The Commerce Department has received affidavits from recent and current employees of Zenith's Springfield factory that cast doubt on the company's standing as an American TV producer. When the affidavits were filed, Zenith had one assembly line running in Springfield. John Peine, former president of the union that represented workers there, describes it as a "half line," since it rarely ran 40 hours a week and was completely dependent on parts from Mexico. According to one worker on this assembly line, the week of January 18, 1993, was the first 40-hour week on the line since July 1992; more typical was the week of January 11, when the line operated for only eight hours.
One ex-employee testifies that "at the time I began working at the Springfield plant [in 1973], I considered the operations to constitute color TV production. By the time I was laid off in 1992, Zenith did not produce color TVs in the United States. Zenith was an American-owned company and that was the only thing American about it….at most Zenith was an assembler of color TVs. For example, the Springfield plant assembled 'Mexi-kits' produced in Mexico. A 'Mexi-kit' consisted of a virtually complete color TV; the only assembly missing was the cathode ray tube (CRT). At the Springfield plant, we simply screwed the CRT into the cabinet and plugged in a few wires connecting the CRT to the printed circuit board….only six to 12 people were needed to operate the assembly line." Peine says the line in Springfield often stopped dead for lack of shipments from Mexico.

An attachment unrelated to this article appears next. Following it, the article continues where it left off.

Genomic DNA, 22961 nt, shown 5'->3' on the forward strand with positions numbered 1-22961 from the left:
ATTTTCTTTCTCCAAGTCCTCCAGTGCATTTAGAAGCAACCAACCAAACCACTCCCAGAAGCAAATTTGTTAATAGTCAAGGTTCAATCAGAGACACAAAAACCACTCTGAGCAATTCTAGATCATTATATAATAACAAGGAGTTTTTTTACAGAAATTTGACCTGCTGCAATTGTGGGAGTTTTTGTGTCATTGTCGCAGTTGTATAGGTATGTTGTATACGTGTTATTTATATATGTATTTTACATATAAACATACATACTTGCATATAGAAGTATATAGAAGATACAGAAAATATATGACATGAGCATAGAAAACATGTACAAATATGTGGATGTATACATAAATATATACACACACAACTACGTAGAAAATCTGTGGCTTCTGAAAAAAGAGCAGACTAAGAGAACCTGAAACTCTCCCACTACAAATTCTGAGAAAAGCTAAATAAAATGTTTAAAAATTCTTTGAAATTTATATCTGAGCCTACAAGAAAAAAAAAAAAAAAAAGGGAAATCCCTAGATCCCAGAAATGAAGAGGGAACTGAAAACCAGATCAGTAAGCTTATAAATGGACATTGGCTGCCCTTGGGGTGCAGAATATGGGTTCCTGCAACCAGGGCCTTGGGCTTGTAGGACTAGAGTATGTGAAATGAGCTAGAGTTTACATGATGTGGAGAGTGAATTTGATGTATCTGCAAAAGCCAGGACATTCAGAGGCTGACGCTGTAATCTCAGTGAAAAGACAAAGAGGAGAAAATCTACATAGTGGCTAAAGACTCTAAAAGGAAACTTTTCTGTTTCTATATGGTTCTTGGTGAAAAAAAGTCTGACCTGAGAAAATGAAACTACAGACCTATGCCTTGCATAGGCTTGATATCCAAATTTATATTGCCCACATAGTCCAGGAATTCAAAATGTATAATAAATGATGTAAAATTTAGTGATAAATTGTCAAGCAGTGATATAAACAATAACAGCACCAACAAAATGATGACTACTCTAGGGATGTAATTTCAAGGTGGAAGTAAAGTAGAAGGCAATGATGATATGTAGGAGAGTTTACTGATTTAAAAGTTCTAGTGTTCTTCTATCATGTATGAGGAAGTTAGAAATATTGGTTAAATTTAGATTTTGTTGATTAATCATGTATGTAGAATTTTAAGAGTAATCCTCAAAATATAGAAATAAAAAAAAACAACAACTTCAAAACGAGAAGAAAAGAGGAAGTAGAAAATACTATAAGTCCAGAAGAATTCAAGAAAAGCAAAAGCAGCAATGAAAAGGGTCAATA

Other Zenith workers and ex-workers confirm that in Springfield they merely engaged in simple screwdriver operations, attaching CRTs and chassis assemblies to cabinets, connecting speaker wires, and attaching yokes, beam benders, labels, and cabinet backs to the chassis assembly. These actions do not appear to require significant technical skill or expertise. As one assembly-line worker laid off in 1992 says in an affidavit, "all operations performed on the assembly line in the U.S. are very simple in nature, such as screwing, bolting, and connecting wires." This same worker says that the average assembly-line worker's wage was $7.50 an hour. (Workers also claim that many of these TVs are marked "Made in the USA," which the Taiwanese companies say violates Federal Trade Commission and U.S. Customs regulations on country-of-origin labeling.)